Long-pulsed 1064 nm Nd:YAG laser improves hypertrophic port-wine stains

Authors

  • A.M. van Drooge,

    Corresponding author
    1. Netherlands Institute for Pigment Disorders (SNIP), Academic Medical Center, University of Amsterdam
    2. Department of Dermatology, Academic Medical Center, University of Amsterdam
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  • B. Bosveld,

    1. Netherlands Institute for Pigment Disorders (SNIP), Academic Medical Center, University of Amsterdam
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  • J.P.W. van der Veen,

    1. Netherlands Institute for Pigment Disorders (SNIP), Academic Medical Center, University of Amsterdam
    2. Department of Dermatology, Academic Medical Center, University of Amsterdam
    3. The Netherlands Cancer Institute-Antoni van Leeuwenhoek Hospital (NKI-AVL), Amsterdam, The Netherlands
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  • M.A. de Rie,

    1. Department of Dermatology, Academic Medical Center, University of Amsterdam
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  • A. Wolkerstorfer

    1. Netherlands Institute for Pigment Disorders (SNIP), Academic Medical Center, University of Amsterdam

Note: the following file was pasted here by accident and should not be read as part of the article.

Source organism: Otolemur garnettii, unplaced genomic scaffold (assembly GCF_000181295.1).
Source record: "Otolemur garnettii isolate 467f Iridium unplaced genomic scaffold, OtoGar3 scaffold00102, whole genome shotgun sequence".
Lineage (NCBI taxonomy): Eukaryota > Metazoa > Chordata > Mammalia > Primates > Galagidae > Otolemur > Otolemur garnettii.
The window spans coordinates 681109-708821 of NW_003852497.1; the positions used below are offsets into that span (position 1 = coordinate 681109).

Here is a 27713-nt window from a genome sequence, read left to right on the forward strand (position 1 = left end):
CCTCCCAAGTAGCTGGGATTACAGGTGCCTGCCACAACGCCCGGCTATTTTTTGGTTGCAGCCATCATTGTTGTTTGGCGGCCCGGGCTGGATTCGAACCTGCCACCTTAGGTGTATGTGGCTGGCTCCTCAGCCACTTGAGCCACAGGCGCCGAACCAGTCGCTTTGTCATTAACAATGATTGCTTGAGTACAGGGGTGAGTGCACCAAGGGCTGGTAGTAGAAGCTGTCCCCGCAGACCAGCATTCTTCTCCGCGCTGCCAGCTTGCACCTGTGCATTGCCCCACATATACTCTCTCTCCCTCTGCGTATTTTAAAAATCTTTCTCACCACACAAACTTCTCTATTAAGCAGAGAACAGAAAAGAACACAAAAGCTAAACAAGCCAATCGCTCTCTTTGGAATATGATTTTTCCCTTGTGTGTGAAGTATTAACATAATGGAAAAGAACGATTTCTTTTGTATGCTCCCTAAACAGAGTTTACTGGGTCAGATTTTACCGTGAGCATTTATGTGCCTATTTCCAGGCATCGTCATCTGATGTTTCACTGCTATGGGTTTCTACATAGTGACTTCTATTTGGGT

2. Department of Dermatology, Academic Medical Center, University of Amsterdam
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  • Preliminary results were previously presented at the 2008 ASLMS, Florida, USA.

  • Conflict of interest
    The authors have no conflict of interest to declare.

  • Funding sources
    None declared.

Abstract

Background  Hypertrophic port-wine stains (PWS) usually respond poorly to pulsed dye laser treatment. The long-pulsed 1064 nm Nd:YAG laser can target deeper situated vessels and may therefore be more effective.

Objective  To evaluate the efficacy and safety of the Nd:YAG laser for the treatment of hypertrophic PWS.

Methods  In a retrospective cohort study, all hypertrophic PWS patients treated with the Nd:YAG laser between 2005 and 2011 were invited for follow-up. Clinical improvement was assessed using Physician Global Assessment (PhGA) and Patient Global Assessment (PGA).

Results  Assessment was obtained in 32 of 44 eligible patients (mean age 51.4 years), after a mean of 2.8 (SD ± 2.1) Nd:YAG laser treatments. Good or excellent improvement of hypertrophy was found in a majority of patients, both by PhGA (91%) and PGA (93%). Good or excellent improvement of colour was found in 63% of patients by PhGA, and in 87% by PGA. Recurrence of hypertrophy was seen in three patients. All but two patients would recommend Nd:YAG treatment to other patients. Mild to moderate scars were seen in seven patients, hypopigmentation in 14 patients.

Conclusion  The 1064 nm Nd:YAG laser is highly effective in the treatment of hypertrophic PWS with only a few treatments needed. Mostly mild side effects were seen in half of all patients. Hypertrophy seems to respond better than colour. To further improve colour, a combination with pulsed dye laser treatment is advisory. Observation of immediate clinical endpoints is important when using the Nd:YAG laser, to optimize outcomes and reduce side effects.

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